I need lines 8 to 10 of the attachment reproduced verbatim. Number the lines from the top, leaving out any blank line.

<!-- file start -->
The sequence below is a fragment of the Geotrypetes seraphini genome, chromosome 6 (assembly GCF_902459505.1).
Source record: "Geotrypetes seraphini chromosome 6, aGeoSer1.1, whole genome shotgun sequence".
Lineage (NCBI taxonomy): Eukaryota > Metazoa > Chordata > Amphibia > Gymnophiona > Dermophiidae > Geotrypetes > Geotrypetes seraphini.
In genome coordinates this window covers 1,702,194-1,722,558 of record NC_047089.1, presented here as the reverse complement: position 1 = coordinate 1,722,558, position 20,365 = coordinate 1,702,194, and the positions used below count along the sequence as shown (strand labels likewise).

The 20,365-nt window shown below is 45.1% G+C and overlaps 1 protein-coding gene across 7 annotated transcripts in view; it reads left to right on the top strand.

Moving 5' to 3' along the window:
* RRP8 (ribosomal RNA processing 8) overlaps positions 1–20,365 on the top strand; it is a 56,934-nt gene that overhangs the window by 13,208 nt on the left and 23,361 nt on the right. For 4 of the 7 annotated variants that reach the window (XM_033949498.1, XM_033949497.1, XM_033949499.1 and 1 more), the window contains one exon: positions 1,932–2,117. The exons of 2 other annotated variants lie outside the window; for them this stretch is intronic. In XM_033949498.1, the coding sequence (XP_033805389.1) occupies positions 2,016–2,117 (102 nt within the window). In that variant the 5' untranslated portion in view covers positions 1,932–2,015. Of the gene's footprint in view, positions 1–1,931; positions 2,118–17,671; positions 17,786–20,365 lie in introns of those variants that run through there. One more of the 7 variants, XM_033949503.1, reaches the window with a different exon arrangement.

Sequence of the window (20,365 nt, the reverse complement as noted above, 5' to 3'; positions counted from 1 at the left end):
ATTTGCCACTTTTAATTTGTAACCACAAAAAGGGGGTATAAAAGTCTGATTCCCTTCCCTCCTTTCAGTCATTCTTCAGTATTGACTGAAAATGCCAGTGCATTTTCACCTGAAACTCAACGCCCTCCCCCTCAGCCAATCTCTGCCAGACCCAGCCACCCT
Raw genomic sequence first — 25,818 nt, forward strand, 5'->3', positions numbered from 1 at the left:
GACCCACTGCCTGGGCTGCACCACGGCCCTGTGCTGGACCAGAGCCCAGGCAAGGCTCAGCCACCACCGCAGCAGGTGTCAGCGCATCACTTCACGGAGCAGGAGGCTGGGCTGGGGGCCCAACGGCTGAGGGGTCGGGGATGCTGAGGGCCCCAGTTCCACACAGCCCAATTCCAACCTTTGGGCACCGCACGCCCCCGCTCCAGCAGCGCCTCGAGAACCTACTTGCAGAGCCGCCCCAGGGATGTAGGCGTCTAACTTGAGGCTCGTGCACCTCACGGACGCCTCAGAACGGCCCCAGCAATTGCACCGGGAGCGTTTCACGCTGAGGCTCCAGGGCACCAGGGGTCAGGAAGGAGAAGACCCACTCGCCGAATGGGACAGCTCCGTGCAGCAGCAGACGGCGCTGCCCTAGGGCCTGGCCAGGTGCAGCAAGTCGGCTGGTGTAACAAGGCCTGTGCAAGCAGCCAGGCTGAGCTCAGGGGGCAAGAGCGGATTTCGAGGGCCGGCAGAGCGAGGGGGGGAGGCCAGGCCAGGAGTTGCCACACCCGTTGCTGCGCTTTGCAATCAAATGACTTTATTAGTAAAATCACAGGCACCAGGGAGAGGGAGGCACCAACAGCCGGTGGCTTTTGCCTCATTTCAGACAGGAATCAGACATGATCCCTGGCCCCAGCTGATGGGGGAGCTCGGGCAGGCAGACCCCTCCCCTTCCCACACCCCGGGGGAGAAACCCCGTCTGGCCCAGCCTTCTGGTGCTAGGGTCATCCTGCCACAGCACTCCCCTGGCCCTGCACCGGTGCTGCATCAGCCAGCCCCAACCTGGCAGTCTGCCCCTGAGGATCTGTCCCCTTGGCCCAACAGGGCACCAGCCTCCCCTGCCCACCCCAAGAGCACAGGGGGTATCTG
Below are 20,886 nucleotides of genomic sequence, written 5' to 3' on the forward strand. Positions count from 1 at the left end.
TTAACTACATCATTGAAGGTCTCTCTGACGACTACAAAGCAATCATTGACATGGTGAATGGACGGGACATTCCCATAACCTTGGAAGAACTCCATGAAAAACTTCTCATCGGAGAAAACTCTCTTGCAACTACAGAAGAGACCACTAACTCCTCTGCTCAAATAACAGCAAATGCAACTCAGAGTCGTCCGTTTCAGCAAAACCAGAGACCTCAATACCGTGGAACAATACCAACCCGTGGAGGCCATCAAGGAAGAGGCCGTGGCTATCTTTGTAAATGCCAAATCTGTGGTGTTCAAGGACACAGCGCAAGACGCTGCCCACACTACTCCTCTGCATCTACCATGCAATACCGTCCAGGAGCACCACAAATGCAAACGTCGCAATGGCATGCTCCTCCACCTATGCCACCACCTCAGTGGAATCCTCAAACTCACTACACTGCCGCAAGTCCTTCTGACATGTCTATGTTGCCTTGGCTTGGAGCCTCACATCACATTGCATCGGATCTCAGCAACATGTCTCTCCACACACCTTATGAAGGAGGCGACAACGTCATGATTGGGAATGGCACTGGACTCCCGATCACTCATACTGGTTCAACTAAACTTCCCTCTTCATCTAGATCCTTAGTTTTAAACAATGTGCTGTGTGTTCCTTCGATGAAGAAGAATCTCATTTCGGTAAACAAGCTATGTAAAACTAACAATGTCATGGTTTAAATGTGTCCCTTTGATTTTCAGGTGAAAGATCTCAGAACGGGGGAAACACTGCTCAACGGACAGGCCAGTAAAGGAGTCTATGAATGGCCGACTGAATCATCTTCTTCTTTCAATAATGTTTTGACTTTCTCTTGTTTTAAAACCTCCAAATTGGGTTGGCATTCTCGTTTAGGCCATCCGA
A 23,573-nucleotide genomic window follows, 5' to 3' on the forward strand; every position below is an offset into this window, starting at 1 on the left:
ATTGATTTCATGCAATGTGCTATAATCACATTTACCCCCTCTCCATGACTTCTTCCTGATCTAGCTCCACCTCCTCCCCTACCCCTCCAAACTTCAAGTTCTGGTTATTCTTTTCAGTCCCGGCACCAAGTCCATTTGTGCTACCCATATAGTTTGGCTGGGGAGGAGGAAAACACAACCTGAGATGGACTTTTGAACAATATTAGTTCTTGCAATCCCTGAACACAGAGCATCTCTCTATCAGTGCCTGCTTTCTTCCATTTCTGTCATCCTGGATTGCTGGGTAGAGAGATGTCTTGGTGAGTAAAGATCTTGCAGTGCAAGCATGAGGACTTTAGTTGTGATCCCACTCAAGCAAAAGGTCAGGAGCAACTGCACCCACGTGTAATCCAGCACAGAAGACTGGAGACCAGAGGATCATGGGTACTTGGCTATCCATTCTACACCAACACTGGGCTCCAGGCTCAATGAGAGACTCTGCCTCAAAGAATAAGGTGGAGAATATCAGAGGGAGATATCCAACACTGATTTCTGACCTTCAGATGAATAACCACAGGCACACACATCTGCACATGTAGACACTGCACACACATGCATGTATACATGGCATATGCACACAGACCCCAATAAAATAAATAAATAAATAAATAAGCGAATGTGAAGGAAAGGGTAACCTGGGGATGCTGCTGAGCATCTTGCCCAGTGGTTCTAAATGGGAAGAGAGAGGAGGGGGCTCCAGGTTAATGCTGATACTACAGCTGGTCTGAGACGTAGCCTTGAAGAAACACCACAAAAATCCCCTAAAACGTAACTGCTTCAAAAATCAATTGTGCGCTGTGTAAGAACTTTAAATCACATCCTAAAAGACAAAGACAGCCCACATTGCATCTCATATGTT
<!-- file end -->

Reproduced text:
Sequence of the window (20,365 nt, the reverse complement as noted above, 5' to 3'; positions counted from 1 at the left end):
ATTTGCCACTTTTAATTTGTAACCACAAAAAGGGGGTATAAAAGTCTGATTCCCTTCCCTCCTTTCAGTCATTCTTCAGTATTGACTGAAAATGCCAGTGCATTTTCACCTGAAACTCAACGCCCTCCCCCTCAGCCAATCTCTGCCAGACCCAGCCACCCT
Raw genomic sequence first — 25,818 nt, forward strand, 5'->3', positions numbered from 1 at the left: